On Wednesday afternoon in Northern Utah, Northrop Grumman fired up a full-scale test version of the boosters it is building for NASA's Space Launch System rocket. Although engineers were still reviewing 300 channels of data, Charlie Precourt, vice president of propulsion systems at Northrop Grumman, said the test was successful.
Two of these large boosters, each with a mass of 1.6 million pounds, account for 75 percent of the SLS rocket's thrust during the first two minutes of flight. They are composed of five segments of a powderized solid fuel that is ignited upon launch. Northrop has already built 26 of the 30 segments NASA needs for the first three launches of the SLS rocket.
The primary reason for Wednesday's test was that Northrop's supplier of aluminum-based fuel could no longer deliver the product. Therefore, Northrop needed to ensure that a new vendor could provide the solid rocket fuel needed for future launches of the SLS rocket beyond the first three. NASA also used the test to assess some changes to the nozzle design, said Bruce Tiller, manager of the SLS boosters office at NASA’s Marshall Space Flight Center.
With this test, Tiller said NASA remains on track to potentially launch the SLS rocket in late 2021. The boosters for this flight are already being stacked in Florida. The main question is whether the rocket's large core stage, which is set to undergo a critical test firing in Mississippi this fall, will be ready to go.
These solid rocket boosters are a holdover from the space shuttle era, when they powered that vehicle. However, the new boosters have been modernized with improved avionics and made more powerful with the addition of a fifth segment.
The Hatch act
A decade ago, when engineers were planning a new heavy-lift rocket, NASA was told by Congress it had to use solid rocket motors built by ATK, which has since been acquired by Northrop. At the time, Congress was scrambling to keep NASA's major spaceflight contractors employed. With the space shuttle's end looming, US senators cobbled together the basic design of a new rocket, which became known as the SLS vehicle.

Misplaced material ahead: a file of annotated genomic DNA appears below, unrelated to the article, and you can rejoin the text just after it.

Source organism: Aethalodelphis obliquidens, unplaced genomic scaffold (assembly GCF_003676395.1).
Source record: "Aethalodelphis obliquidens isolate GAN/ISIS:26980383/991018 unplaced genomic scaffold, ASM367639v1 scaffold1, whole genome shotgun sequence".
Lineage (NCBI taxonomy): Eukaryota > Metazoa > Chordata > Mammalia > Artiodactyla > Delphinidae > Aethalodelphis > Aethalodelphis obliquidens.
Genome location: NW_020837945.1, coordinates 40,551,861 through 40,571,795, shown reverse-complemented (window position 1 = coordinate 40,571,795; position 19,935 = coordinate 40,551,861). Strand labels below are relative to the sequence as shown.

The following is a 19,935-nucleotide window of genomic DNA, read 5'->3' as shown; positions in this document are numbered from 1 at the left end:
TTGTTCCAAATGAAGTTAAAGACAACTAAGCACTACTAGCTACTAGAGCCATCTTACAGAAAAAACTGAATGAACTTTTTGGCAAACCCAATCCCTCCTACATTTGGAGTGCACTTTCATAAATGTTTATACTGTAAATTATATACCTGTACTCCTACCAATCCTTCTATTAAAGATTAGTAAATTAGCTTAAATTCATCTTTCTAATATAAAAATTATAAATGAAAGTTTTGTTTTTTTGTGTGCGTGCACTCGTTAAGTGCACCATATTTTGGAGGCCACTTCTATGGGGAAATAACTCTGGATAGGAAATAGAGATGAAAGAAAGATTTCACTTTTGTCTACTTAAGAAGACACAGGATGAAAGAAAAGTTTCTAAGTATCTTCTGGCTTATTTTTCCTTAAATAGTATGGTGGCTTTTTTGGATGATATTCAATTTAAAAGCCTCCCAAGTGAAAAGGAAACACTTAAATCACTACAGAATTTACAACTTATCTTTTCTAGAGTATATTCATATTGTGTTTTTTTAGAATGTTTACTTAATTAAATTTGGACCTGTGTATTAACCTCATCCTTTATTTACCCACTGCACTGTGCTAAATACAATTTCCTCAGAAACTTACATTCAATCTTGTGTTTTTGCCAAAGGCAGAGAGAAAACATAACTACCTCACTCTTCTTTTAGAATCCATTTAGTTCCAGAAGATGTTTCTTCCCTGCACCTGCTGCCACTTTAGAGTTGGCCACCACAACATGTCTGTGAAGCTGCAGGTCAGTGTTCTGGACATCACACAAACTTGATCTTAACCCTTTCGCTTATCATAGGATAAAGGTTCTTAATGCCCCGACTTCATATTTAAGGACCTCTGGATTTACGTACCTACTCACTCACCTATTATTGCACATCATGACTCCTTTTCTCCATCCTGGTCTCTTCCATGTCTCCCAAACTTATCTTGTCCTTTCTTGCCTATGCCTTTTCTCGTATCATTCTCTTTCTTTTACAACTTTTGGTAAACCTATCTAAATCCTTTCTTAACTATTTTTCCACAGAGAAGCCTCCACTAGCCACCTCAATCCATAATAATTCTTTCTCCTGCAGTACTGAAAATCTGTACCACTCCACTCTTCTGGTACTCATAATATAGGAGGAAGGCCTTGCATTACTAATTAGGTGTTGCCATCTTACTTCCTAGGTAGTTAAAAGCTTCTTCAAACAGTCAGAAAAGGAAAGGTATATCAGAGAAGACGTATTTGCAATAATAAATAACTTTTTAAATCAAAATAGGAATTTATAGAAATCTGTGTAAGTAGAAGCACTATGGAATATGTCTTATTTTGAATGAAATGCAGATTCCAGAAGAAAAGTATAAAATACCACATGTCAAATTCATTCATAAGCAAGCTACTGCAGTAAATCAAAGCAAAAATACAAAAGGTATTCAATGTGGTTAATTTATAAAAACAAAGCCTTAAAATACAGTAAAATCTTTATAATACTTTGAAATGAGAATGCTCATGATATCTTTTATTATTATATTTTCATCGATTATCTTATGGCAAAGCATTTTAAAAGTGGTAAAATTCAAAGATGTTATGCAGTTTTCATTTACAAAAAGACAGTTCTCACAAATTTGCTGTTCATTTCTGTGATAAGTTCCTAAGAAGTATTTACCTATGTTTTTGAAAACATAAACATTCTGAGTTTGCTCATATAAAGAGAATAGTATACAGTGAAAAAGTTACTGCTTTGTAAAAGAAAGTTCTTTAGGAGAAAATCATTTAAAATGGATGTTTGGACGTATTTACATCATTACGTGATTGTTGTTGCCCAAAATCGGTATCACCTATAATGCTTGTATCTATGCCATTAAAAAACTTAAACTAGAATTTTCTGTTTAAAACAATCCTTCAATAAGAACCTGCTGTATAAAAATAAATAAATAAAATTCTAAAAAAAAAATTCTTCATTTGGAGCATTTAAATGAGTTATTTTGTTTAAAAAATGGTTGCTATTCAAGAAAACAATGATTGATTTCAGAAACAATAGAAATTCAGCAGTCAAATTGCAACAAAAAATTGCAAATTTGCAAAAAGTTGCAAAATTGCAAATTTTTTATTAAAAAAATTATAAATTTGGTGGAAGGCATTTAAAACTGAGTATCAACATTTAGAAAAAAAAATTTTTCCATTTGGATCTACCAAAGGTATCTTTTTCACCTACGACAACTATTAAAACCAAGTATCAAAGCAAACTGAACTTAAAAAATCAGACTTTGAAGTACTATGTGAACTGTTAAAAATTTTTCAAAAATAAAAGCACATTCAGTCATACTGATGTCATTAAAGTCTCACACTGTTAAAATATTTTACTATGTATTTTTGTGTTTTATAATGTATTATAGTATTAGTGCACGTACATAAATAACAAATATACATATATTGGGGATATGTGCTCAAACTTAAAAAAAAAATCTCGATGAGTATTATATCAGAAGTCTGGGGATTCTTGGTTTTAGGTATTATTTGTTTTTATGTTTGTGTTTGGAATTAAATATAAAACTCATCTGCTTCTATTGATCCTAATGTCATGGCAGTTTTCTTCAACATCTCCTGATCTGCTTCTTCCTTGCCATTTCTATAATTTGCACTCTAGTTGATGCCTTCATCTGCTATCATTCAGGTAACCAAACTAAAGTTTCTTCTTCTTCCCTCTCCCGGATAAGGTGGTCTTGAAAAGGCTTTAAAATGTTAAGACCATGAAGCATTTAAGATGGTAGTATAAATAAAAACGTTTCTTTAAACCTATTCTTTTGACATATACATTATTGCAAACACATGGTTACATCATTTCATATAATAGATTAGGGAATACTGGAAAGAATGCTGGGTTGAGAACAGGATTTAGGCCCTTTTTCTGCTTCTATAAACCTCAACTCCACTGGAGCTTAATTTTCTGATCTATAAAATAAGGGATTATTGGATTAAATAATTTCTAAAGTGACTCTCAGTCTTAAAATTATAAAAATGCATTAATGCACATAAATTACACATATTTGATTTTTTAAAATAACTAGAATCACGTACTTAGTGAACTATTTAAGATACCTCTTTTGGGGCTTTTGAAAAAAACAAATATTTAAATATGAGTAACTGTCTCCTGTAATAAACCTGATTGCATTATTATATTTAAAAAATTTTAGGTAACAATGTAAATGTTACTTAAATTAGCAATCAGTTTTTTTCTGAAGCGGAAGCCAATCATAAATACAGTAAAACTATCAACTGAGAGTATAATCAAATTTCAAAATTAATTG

A powerful senator from Utah, Orrin Hatch (who actually has nothing to do with the Hatch Act of 1939), ensured that solid rocket motors built and tested in his state would play an important role in the new launch vehicle as part of NASA legislation.
In an October 2010 news release, Sen. Hatch's office said he was "successful in getting language inserted in the bill which details specific payload requirements for a heavy-lift space launch system that, Utah industry experts agree, can only be realistically met through the use of solid rocket motors like the ones manufactured by ATK in northern Utah."
Moreover, the NASA re-authorization legislation further required the space agency to use existing contracts, workforces, and industries from the space shuttle and Ares rockets, including solid rocket motors. This has largely happened. However, NASA has been less successful at meeting another provision of Congress in 2010, developing an "operational capability for the space launch system by the end of 2016."
Because the Space Launch System was designed and built under cost-plus contracts, however, there are no penalties for Northrop, Boeing, and other companies involved with the big rocket. They have continued to be reimbursed for their expenses, plus associated fees, regardless of delays on a development program that has so far cost about $20 billion.
Listing image by NASA TV